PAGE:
The queen and her companions were conveyed in detachments from the palace and town of Scone, the Bruce believing, with justice, they would thus attract less notice, and be better able to reach the mountains in safety. The Countess of Buchan, her friend Lady Mary, Agnes, and Isoline, attended by Sir Nigel, were the first to depart, for though she spoke it not, deep anxiety was on the mother's heart for the fate of her boy. They mostly left Scone at different hours of the night; and the second day
from the king's arrival, the palace was untenanted, all signs of the gallant court, which for a brief space had shed such lustre, such rays of hope on the old town, were gone, and sorrowfully and dispiritedly the burghers and citizens went about their several occupations, for their hearts yet throbbed in loyalty and patriotism, though hope they deemed was wholly at an end. Still they burned with indignation at every intelligence of new desertions to Edward, and though the power of Pembroke compelled them to bend unwillingly to the yoke, it was as a bow[Pg 126] too tightly strung, which would snap rather than use its strength in the cause of Edward.
A few weeks' good nursing from his mother and sister, attended as it was by the kindness and warm friendship of the sovereign he adored, and the constant care of Nigel, speedily restored the heir of Buchan, if not entirely to his usual strength, at least with sufficient to enable him to accompany the royal wanderers wherever they pitched their tent, and by degrees join in the adventurous excursions of his young companions to supply them with provender, for on success in hunting entirely depended their subsistence.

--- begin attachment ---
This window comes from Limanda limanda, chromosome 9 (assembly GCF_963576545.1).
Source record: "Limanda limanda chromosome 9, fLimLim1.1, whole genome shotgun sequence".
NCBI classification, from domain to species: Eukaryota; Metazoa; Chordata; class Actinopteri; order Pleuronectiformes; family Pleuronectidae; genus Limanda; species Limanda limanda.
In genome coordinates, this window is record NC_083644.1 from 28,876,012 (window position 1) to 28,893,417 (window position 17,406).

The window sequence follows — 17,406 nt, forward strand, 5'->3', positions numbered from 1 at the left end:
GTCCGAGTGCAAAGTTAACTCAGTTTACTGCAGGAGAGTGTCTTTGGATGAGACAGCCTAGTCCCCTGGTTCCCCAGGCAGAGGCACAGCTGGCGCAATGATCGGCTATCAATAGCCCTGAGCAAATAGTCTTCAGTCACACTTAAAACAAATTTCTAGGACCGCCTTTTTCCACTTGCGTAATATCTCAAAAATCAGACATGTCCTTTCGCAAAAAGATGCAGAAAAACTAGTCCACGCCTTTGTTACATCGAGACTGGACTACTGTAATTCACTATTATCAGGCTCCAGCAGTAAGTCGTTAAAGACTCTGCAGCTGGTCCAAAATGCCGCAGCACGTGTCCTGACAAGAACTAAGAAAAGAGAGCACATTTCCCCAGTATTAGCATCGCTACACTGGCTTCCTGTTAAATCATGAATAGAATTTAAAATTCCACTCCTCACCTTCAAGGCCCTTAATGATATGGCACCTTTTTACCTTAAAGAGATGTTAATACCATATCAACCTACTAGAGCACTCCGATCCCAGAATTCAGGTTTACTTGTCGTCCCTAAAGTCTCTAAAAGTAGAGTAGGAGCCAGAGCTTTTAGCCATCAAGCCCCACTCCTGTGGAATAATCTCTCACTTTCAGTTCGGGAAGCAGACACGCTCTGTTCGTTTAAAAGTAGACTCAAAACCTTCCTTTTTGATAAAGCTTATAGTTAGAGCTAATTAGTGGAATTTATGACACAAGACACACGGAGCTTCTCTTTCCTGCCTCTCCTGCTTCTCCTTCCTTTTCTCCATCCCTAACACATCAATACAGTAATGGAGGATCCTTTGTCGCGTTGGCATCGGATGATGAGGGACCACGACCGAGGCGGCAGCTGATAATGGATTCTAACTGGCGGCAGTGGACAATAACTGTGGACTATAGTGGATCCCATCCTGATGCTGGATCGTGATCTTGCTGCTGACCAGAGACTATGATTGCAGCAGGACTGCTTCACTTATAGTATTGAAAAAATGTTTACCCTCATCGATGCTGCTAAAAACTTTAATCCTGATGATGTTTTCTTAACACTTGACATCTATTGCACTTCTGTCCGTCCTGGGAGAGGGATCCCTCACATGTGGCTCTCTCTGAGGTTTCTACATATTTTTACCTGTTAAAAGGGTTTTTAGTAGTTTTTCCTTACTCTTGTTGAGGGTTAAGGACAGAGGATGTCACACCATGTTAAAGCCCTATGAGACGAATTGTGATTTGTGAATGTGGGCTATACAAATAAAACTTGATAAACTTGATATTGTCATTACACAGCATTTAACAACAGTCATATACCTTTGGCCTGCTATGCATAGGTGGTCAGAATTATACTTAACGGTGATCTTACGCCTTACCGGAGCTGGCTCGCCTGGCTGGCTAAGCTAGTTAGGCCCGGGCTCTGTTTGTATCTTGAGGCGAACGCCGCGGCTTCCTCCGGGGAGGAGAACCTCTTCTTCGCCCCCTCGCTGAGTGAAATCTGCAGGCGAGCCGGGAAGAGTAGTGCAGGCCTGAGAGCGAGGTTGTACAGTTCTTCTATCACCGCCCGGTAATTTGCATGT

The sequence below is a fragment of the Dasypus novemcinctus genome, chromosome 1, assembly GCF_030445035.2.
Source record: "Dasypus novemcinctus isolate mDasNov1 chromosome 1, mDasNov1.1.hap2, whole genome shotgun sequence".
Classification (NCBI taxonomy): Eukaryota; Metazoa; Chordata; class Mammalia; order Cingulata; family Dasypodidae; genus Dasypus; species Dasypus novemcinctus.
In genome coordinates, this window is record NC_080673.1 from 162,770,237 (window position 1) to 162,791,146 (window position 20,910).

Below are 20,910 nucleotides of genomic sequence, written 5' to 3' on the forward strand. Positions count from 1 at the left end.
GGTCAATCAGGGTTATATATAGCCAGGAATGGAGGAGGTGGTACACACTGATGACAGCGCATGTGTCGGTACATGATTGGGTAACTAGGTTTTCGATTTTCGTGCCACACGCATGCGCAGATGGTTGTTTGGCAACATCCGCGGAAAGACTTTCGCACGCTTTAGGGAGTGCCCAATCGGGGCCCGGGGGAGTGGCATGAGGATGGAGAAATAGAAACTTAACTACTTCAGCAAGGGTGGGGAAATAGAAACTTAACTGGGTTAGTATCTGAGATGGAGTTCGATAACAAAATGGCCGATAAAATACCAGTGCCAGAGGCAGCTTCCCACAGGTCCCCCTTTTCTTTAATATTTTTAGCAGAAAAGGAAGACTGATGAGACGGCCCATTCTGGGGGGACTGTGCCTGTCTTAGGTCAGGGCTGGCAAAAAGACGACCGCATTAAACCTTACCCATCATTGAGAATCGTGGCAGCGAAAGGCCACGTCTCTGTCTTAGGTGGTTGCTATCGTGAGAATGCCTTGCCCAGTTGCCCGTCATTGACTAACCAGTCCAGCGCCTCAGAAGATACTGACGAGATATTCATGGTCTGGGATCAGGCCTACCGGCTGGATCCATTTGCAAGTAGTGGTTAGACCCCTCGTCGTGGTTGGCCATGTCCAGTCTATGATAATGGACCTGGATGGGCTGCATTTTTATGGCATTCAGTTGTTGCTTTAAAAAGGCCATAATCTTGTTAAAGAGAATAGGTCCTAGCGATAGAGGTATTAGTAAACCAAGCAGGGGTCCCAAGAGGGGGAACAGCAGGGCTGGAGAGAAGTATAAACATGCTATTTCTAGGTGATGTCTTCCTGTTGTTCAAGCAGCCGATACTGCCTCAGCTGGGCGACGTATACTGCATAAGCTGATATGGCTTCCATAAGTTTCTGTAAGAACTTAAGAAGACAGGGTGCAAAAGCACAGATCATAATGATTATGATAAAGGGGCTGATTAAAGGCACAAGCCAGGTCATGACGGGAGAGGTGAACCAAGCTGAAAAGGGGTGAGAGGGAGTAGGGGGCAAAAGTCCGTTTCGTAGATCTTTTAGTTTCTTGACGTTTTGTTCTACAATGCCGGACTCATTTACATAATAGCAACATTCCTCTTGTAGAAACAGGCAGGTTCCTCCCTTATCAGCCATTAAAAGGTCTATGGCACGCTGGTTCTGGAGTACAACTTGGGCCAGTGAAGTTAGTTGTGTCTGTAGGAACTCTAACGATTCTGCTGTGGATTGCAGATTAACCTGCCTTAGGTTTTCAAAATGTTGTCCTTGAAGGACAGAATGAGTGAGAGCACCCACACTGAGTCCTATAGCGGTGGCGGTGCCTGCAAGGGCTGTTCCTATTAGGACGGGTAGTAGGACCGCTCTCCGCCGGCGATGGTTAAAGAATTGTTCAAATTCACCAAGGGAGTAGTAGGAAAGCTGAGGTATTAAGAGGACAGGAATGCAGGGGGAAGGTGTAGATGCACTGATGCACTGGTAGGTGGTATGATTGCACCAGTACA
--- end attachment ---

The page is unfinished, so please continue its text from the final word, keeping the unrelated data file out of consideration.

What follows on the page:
It was in itself a strange romance, the life they led. Frequently the blue sky was their only covering, the purple heath their only bed; nor would the king fare better than his followers. Eagerly, indeed, the young men ever exerted themselves to form tents or booths of brushwood, branches of trees, curiously and tastefully interwoven with the wild flowers that so luxuriantly adorned the rocks, for the accommodation of the faithful companions who preferred this precarious existence with them, to comfort, safety, and luxury in a foreign land. Nature, indeed, lavishly supplied them with beautiful materials, and where the will was good, exertion proved but a new enjoyment. Couches and cushions of the softest moss formed alike seats and places of repose; by degrees almost a village of these primitive dwellings would start into being, in the centre of some wild rocks, which formed natural barriers around them, watered, perhaps, by some pleasant brook rippling and gushing by in wild, yet soothing music, gemmed by its varied flowers.